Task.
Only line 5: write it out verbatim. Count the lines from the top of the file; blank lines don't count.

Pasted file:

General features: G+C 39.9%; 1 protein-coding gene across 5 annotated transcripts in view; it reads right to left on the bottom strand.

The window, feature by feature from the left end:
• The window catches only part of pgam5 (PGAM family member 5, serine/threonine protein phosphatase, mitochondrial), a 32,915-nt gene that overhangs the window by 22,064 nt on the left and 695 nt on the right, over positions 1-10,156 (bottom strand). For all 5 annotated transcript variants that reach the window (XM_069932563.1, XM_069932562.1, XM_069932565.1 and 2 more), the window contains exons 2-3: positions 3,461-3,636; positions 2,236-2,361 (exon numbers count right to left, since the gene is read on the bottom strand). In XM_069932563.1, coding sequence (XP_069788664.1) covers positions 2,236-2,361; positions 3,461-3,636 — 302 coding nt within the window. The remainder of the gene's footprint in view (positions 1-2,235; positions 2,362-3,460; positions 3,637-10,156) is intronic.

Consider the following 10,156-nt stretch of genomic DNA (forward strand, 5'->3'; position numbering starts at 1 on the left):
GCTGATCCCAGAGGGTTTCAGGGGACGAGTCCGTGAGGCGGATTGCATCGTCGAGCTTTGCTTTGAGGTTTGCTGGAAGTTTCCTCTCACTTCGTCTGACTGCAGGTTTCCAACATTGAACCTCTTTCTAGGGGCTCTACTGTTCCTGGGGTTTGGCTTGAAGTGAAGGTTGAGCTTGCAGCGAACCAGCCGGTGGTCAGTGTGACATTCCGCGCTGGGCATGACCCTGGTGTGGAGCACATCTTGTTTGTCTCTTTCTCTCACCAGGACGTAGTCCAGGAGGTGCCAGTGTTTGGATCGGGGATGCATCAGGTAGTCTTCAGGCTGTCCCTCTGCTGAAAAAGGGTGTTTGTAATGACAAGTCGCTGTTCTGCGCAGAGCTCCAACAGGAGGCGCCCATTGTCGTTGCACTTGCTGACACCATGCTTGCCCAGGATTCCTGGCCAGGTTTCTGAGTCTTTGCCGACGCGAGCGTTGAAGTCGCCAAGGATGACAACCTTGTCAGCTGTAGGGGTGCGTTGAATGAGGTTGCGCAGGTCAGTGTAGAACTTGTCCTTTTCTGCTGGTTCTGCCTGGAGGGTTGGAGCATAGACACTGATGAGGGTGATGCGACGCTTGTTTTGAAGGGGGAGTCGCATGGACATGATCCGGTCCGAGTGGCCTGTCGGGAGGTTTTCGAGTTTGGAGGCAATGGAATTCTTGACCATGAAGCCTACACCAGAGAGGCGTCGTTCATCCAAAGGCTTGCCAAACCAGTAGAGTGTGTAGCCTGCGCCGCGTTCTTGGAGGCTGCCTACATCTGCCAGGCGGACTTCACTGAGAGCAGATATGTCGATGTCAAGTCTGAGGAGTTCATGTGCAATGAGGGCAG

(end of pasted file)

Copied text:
GCTGATCCCAGAGGGTTTCAGGGGACGAGTCCGTGAGGCGGATTGCATCGTCGAGCTTTGCTTTGAGGTTTGCTGGAAGTTTCCTCTCACTTCGTCTGACTGCAGGTTTCCAACATTGAACCTCTTTCTAGGGGCTCTACTGTTCCTGGGGTTTGGCTTGAAGTGAAGGTTGAGCTTGCAGCGAACCAGCCGGTGGTCAGTGTGACATTCCGCGCTGGGCATGACCCTGGTGTGGAGCACATCTTGTTTGTCTCTTTCTCTCACCAGGACGTAGTCCAGGAGGTGCCAGTGTTTGGATCGGGGATGCATCAGGTAGTCTTCAGGCTGTCCCTCTGCTGAAAAAGGGTGTTTGTAATGACAAGTCGCTGTTCTGCGCAGAGCTCCAACAGGAGGCGCCCATTGTCGTTGCACTTGCTGACACCATGCTTGCCCAGGATTCCTGGCCAGGTTTCTGAGTCTTTGCCGACGCGAGCGTTGAAGTCGCCAAGGATGACAACCTTGTCAGCTGTAGGGGTGCGTTGAATGAGGTTGCGCAGGTCAGTGTAGAACTTGTCCTTTTCTGCTGGTTCTGCCTGGAGGGTTGGAGCATAGACACTGATGAGGGTGATGCGACGCTTGTTTTGAAGGGGGAGTCGCATGGACATGATCCGGTCCGAGTGGCCTGTCGGGAGGTTTTCGAGTTTGGAGGCAATGGAATTCTTGACCATGAAGCCTACACCAGAGAGGCGTCGTTCATCCAAAGGCTTGCCAAACCAGTAGAGTGTGTAGCCTGCGCCGCGTTCTTGGAGGCTGCCTACATCTGCCAGGCGGACTTCACTGAGAGCAGATATGTCGATGTCAAGTCTGAGGAGTTCATGTGCAATGAGGGCAG